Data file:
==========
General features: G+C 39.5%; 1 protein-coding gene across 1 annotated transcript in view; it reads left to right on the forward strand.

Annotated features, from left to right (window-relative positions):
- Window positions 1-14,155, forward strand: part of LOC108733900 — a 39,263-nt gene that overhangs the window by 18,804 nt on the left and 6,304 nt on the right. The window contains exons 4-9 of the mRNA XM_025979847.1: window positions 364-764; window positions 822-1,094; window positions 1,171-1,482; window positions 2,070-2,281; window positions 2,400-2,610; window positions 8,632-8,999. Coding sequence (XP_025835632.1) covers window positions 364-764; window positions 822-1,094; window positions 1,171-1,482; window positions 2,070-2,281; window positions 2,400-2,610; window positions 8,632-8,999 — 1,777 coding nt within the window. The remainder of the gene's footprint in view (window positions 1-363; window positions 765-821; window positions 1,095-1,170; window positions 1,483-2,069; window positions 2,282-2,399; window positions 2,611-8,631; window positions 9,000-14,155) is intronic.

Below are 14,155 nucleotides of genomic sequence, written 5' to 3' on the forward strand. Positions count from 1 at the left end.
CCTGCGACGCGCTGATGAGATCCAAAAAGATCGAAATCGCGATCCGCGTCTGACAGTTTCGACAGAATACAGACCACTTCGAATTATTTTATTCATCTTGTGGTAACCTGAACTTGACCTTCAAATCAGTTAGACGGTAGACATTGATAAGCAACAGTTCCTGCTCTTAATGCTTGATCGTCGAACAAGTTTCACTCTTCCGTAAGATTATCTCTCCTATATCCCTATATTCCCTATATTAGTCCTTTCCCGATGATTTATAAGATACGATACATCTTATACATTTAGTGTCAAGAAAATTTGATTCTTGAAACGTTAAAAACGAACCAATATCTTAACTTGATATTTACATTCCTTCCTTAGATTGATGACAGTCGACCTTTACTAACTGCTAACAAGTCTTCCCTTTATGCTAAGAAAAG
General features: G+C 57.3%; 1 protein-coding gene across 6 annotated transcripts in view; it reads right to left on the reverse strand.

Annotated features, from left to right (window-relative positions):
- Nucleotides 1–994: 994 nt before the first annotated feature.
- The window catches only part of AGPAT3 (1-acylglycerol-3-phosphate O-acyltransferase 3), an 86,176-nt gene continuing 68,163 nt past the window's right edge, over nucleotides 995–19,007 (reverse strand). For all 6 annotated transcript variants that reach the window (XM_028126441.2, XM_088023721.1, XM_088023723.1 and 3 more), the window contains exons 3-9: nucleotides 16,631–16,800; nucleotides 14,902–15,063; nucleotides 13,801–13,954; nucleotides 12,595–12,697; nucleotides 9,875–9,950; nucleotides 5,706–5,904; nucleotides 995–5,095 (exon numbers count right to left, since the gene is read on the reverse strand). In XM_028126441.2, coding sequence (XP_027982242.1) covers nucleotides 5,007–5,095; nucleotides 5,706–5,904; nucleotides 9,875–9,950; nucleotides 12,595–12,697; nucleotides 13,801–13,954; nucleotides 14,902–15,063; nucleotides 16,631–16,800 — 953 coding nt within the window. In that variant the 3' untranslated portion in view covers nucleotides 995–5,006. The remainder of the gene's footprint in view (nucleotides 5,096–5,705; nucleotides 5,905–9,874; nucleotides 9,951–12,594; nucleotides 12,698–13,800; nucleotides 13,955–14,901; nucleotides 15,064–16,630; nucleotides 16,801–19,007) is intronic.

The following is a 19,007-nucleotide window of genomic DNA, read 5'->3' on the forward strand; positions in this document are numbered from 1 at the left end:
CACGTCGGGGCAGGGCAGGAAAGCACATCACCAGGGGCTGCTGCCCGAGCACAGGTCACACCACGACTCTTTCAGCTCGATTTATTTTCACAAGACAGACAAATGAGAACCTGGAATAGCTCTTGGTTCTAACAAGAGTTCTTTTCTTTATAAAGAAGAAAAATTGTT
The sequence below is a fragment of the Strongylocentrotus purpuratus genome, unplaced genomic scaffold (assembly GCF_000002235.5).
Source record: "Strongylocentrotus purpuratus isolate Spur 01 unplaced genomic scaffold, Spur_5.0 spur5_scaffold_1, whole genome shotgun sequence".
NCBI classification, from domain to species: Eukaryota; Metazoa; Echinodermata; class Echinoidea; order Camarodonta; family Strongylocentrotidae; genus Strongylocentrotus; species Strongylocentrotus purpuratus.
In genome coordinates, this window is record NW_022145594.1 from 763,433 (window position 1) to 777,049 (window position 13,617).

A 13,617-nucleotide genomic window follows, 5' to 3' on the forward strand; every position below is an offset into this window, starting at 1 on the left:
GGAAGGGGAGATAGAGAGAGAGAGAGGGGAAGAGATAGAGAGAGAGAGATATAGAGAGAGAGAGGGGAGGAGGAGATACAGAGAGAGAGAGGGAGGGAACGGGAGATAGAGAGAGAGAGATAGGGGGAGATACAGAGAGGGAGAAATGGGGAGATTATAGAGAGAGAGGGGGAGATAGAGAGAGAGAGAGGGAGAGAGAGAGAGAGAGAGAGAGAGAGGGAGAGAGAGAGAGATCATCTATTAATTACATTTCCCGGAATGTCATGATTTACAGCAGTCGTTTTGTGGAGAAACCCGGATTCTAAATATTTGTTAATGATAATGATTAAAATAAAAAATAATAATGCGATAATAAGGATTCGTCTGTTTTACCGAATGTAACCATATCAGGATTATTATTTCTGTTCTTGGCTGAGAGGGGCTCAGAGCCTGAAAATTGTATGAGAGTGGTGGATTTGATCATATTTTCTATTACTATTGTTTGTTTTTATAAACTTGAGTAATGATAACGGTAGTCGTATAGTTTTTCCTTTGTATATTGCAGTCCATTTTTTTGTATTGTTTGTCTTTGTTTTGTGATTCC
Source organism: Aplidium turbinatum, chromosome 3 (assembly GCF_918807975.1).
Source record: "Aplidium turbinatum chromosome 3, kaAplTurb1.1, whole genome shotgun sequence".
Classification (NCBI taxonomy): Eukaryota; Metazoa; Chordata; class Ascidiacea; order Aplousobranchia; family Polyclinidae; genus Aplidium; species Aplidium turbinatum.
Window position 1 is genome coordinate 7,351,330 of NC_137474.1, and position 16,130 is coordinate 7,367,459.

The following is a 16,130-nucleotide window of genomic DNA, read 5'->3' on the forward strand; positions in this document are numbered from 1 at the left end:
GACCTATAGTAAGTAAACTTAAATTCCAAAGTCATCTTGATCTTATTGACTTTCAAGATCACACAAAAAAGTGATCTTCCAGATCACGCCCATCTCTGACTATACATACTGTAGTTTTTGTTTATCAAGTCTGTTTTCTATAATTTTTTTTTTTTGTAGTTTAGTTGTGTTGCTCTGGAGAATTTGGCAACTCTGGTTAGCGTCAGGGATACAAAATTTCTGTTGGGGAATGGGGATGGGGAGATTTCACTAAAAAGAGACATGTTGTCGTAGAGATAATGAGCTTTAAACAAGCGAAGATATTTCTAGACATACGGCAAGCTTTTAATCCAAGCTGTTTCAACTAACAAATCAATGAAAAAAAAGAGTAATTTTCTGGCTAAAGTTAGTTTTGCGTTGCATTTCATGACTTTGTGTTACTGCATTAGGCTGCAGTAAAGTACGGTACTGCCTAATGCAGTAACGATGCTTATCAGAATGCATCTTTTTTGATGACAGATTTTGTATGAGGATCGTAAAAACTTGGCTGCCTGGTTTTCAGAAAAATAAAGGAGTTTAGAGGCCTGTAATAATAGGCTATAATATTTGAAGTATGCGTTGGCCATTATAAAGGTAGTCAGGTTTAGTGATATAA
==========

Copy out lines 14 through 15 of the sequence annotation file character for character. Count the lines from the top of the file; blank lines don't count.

NCBI classification, from domain to species: Eukaryota; Metazoa; Echinodermata; class Echinoidea; order Camarodonta; family Strongylocentrotidae; genus Strongylocentrotus; species Strongylocentrotus purpuratus.
In genome coordinates, this window is record NW_022145594.1 from 763,433 (window position 1) to 777,049 (window position 13,617).